• Secure all online accounts with lengthy unique passwords and enable, if possible, some form of 2-factor authentication where the user must enter an additional code to access the account.
  • If your business leverages social media for marketing purposes manage the security and privacy settings of the accounts. Be cautious with the type of information you share in those channels.

Be compliant - Data Privacy

  • Follow the regulations to protect data as required by your industry. If you hold any personal health information, for example, you need to follow the provisions of the Health Insurance Portability and Accountability Act (HIPAA).
  • Enforce local, national and even international data laws, such as the California Consumer Protection Act (CCPA), and the European Union’s General Data Privacy Regulation (GDPR).
  • Set processes to keep data, particularly consumer, sensitive business, and payment information, secure. Use secure and reputable point-of-sale systems (lately they have been a target) and actively monitor issues.
  • For proper implementation of regulations, consider getting expertise from a compliance officer or auditor/lawyer with a specialization in privacy and digital data.

Protect yourself from Business Email Compromise

Business Email Compromise (BEC) is a sophisticated scam in which a cybercriminal sends an email that appears to come from a trusted source. In many types of BEC, the scammers uses fraudulent information to trick companies into misdirecting financial transactions into accounts that the scammers control.

BEC continues to trend as a key cyber threat plaguing businesses, accounting for $1.7 billion dollars in losses in 2019.  

The 2021 Treasury Fraud & Controls Survey found that 86% of respondents viewed BEC as the most dangerous threat facing their organizations through 2021 and 2022. Clearly, it is a serious problem for companies and will remain so for the foreseeable future.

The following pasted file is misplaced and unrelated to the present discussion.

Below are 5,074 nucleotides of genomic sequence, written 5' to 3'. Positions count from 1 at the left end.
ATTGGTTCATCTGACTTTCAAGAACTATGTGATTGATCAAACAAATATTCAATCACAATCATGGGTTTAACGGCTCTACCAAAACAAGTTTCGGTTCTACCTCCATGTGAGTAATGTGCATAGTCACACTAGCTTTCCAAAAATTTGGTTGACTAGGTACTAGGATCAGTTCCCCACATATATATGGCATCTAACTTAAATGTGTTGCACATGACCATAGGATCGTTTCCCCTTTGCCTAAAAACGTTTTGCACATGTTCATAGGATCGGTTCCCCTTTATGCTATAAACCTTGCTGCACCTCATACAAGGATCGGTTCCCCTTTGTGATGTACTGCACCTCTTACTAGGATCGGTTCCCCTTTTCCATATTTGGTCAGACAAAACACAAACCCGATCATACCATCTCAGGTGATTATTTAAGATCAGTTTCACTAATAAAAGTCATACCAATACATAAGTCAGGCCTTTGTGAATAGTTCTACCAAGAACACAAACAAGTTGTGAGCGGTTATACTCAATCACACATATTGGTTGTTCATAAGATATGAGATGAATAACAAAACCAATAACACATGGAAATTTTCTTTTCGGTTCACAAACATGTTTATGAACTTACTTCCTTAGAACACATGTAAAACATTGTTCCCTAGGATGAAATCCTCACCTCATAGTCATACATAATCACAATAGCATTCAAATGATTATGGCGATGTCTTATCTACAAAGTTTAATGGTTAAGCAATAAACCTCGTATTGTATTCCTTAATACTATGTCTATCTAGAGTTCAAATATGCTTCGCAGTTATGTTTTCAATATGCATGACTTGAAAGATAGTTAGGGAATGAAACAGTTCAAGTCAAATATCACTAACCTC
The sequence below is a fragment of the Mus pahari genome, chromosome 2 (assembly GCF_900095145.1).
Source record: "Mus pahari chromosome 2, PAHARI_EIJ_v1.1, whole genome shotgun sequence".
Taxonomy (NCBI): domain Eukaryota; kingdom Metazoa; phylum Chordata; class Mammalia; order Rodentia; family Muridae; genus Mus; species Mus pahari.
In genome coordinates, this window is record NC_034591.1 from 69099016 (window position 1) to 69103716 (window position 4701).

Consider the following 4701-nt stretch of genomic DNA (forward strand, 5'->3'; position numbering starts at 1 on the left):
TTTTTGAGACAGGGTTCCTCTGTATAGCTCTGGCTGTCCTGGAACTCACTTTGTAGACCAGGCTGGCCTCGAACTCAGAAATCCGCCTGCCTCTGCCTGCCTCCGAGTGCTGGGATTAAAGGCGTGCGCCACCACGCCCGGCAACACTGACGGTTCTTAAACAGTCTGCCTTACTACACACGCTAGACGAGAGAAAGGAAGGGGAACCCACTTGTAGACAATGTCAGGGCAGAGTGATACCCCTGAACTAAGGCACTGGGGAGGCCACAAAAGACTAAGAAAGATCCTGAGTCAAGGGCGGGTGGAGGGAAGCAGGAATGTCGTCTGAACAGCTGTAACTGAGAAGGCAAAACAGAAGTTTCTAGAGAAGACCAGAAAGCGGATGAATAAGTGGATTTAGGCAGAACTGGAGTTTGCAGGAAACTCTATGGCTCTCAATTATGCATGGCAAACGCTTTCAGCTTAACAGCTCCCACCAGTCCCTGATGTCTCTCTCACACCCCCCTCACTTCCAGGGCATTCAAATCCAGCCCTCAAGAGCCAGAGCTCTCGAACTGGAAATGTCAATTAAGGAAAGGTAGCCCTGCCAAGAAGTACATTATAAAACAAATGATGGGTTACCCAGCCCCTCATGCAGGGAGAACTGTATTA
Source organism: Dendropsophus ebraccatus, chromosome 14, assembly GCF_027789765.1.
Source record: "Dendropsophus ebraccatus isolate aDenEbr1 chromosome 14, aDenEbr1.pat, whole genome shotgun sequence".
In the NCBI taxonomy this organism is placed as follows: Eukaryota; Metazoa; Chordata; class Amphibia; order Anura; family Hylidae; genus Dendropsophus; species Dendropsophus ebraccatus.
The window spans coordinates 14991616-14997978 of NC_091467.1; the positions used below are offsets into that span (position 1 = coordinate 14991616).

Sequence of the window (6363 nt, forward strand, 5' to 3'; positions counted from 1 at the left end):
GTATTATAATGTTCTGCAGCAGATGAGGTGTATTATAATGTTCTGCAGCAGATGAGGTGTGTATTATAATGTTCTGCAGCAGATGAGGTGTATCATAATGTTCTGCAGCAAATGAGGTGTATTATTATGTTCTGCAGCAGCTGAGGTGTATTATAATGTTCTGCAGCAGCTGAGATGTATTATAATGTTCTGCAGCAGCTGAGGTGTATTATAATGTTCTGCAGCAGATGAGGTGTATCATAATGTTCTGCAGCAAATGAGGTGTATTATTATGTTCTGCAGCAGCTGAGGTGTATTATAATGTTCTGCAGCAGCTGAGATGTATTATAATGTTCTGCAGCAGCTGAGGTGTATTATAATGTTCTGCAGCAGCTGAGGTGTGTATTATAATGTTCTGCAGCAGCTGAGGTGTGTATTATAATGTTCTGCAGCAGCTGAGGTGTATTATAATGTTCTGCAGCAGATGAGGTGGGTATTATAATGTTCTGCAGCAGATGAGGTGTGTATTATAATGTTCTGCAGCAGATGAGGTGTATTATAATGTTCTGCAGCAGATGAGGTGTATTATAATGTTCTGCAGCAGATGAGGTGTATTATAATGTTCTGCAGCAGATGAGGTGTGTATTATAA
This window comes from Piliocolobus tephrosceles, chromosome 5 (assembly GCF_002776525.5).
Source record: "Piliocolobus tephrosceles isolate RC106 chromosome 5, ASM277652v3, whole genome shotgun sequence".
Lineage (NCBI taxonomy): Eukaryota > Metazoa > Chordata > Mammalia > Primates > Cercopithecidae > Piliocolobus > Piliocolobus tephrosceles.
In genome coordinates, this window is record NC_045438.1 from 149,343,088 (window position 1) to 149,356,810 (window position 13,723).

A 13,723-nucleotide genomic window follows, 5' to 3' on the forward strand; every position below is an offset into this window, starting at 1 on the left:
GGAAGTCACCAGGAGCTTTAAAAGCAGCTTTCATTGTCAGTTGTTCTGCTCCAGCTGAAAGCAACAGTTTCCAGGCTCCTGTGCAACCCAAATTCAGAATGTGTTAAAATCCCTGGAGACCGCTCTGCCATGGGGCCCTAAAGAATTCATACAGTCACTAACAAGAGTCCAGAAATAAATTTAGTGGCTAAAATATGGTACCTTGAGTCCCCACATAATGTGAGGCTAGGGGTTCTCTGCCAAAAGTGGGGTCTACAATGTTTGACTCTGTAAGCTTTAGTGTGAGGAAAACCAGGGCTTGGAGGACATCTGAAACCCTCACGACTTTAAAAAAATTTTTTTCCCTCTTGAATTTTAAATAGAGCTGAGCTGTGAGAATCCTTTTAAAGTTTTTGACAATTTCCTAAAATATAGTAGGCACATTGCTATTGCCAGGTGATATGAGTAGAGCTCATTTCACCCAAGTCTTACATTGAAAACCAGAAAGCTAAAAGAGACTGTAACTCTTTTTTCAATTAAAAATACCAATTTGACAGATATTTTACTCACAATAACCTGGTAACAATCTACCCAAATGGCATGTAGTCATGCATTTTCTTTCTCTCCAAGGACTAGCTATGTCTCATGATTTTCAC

BEC Tactics Are Tough to Detect
Cybercriminals perpetrate BEC scams using several tactics. They can hack victims’ inboxes and use them to send fraudulent requests for payments. They can forge an email so it appears to come from a legitimate sender (a technique also known as ‘spoofing’). Or they can create a fake email account that is a close facsimile of the legitimate one (e.g., “internal.suppport@example.com” instead of “internal.support@example.com”) and then send a request in hopes that the recipient isn’t paying close attention. Any of these variations can be tough for victims to detect.

BEC threats also leverage deception and patience. Users may not immediately notice that their account has been compromised, giving cybercriminals time to study the organization and embed themselves into an existing communications flow. They may, for instance, learn the nuances of the CFO’s or CEO’s communications (e.g., their communication style, how they sign their name), then imitate those details so their fraudulent messages appear even more legitimate.

The target of a BEC attack may receive an email that displays the sender’s real name, title, function, the team they work on, corporate branding and their actual (or a very similar) email address, making the message extremely convincing.